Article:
Maintenance is KEEPING the Weight Off. We are almost at the end of 2012, and I’ve been reviewing my own personal 2012 “diet/way-of-eating/lifestyle” Efforts and Results.
My Eating Behavior wasn’t Perfect, and my Results were even further away from Perfect.
I’d like to be about 10 lbs lighter, and during 2012, despite many, many Efforts, I didn’t achieve the Results that I believe that my eating behavior deserved.
I was unsuccessful at losing the weight my body regained over the previous 4 years. However, Today, in the last week of 2012, I’m only about one lb higher than I was during the first week of 2012, which actually is excellent maintenance.
Behavior I’m proud of in 2012 is ... that I continued working on my weight-loss maintenance for another 12 months. I did my very best to eat in a way that would cause weight-loss and keep me from regaining my weight. I entered all my food into my computer food journal, DietPower. I entered my weights, and kept additional charts & records updated even when I felt sick-to-death of the weight Results I kept seeing.
I’ve continued to do my best to make Dieting an enjoyable Hobby. Some of the ways I’ve done this is to continually search for new information; read diet-related books; try out new recipes, and write and make videos here at DietHobby.
I’ve now maintained my current weight-loss for SEVEN years, and am now starting on year EIGHT. As stated in the article below, avoiding obesity requires “lifelong management”, and to achieve continued Maintenance success, I can never stop my Efforts.
There have been many days when I got tired of the whole thing, and wanted to live “normally”, but I am a “Reduced Obese” person. A person with a disability like amputed legs will always have to make “lifestyle” adjustments, and I am in the same boat. I can never expect to handle food the way a “naturally thin” person does. My own experience has taught me that eating like a “normal” person will put my body back into morbid obesity.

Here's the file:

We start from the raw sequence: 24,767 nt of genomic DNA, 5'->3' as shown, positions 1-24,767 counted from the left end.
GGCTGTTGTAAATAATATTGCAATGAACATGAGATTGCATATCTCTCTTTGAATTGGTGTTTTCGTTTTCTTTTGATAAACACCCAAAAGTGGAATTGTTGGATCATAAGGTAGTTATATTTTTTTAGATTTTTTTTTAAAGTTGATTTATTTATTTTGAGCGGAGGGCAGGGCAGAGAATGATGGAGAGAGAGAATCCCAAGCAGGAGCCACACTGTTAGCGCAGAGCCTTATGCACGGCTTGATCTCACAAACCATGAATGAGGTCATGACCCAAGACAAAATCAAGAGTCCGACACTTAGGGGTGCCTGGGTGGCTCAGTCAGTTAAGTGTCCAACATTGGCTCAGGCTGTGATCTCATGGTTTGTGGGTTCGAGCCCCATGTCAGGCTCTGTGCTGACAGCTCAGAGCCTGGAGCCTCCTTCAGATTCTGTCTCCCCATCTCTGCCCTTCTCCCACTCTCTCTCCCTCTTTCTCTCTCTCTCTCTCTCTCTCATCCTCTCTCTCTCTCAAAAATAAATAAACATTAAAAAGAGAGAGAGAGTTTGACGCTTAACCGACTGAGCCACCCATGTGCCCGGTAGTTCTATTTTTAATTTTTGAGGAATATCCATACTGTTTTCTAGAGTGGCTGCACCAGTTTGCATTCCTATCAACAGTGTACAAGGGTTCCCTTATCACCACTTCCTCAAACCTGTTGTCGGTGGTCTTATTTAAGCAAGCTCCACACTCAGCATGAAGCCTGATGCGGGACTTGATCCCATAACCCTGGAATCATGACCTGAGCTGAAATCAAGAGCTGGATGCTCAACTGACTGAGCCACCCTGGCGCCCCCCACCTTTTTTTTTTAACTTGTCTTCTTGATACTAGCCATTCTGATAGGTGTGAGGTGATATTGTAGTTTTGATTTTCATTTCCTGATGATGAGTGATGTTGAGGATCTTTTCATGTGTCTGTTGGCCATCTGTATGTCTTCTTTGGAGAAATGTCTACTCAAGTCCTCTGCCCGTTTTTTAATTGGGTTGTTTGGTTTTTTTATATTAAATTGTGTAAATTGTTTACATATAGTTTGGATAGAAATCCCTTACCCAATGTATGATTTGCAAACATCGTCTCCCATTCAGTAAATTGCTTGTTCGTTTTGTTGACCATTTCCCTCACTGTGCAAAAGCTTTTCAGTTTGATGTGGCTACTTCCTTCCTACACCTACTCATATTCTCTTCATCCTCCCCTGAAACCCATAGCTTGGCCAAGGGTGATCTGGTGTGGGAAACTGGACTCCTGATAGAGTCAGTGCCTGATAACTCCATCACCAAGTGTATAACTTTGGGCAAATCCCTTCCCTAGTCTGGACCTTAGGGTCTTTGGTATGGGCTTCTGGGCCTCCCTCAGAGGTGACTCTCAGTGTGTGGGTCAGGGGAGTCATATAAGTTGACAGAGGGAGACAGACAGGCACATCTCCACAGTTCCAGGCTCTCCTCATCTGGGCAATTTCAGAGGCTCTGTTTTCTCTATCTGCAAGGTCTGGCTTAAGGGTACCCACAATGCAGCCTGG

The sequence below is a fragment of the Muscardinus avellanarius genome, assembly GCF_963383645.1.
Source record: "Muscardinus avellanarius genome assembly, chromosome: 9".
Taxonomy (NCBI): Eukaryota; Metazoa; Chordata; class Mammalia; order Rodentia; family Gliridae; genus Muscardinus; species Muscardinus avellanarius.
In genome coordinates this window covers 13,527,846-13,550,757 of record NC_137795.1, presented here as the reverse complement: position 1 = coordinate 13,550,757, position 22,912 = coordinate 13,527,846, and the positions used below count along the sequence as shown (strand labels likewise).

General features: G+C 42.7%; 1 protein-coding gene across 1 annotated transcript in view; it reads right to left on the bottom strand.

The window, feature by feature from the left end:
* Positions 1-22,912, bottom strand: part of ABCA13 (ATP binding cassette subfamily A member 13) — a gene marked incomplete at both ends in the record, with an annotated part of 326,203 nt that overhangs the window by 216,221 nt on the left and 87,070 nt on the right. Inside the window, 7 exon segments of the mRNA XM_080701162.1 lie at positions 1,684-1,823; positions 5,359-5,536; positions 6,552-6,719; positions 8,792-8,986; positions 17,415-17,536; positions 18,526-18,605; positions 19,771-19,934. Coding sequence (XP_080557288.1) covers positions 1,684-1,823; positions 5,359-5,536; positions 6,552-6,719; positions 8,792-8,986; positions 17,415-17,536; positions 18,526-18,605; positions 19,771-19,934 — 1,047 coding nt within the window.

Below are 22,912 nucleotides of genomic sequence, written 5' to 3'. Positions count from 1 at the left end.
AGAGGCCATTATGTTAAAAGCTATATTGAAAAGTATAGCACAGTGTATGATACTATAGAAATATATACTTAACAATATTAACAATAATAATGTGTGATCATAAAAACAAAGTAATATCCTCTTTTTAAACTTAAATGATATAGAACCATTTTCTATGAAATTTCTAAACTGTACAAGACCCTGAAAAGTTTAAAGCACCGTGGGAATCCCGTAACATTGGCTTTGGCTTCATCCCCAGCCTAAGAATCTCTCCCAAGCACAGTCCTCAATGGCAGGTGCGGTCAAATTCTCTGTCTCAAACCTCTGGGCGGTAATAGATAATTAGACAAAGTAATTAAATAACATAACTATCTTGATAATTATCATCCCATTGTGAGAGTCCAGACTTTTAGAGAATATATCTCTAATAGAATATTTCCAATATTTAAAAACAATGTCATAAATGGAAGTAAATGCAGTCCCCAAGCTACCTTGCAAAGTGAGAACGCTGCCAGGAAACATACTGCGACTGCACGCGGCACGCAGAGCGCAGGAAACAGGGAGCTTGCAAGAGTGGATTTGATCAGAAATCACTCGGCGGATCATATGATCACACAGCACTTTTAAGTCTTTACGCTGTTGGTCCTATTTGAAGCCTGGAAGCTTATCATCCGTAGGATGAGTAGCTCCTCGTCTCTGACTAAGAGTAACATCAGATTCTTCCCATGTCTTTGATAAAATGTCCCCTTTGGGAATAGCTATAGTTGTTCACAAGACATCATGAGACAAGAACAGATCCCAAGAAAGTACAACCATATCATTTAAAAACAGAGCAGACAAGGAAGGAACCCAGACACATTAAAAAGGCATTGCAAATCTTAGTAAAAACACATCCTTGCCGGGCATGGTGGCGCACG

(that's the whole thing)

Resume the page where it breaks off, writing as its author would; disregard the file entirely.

“The only weight loss that matters
is the weight you can keep off.”
Dr. Arya Sharma
“We are bombarded with anecdotal instances of how easy it is to lose vast amounts of weight. Not just the ‘weight-loss industry’ … think of TV reality shows, popular magazines, and fad diets.
We celebrate people for losing weight. We seldom check to see if they are still keeping it off. I am always asked by patients, “How much weight can I lose and how fast can I lose it?” I tell them that that’s the wrong question … the only weight loss that matters is the weight you can keep off.
This is why we introduced the term ‘best weight’ … the lowest weight you can realistically maintain. Your ‘best weight’ depends on your individual circumstances. Everyone’s ‘best weight’ will be different.
The public, but also health professionals and policy makers. need to understand that when you focus on ‘weight loss’ you get ‘weight loss’ – when you focus on ‘maintenance of weight loss’ you get ‘maintenance of weight loss’.
Another point is that we often frame weight regain as ‘failure’ when it is really the only natural expected consequence of stopping the treatment for a chronic condition. Even worse, the failure is often framed in the context of the treatment.
If you take a drug … lose weight … stop the drug … regain the weight …we would attribute the failure to the drug and not to ‘stopping’ the drug. No drug or treatment works when you don’t take it.”
I tell my patients, stopping your food journal it is like stopping your medication.
The principle is that you’re never done. The idea you’re going to do something for a while and then stop doing it is not going to work. So you’ve got to find something that works for you that you can keep on doing.
The bottom line is that obesity is a chronic condition that requires lifelong management. So don’t do anything that you can’t afford to do, or that is so time-intensive that you’re just going to run out of time to do it, or so onerous that you’re just not going to stick with it.
Dr Sharma’s Obesity Notes, www .drsharma. ca
Mar 01, 2020 DietHobby: A Digital Scrapbook. 2000+ Blogs and 500+ Videos in DietHobby reflect my personal experience in weight-loss and maintenance. One-size-doesn't-fit-all, and I address many ways-of-eating whenever they become interesting or applicable to me.
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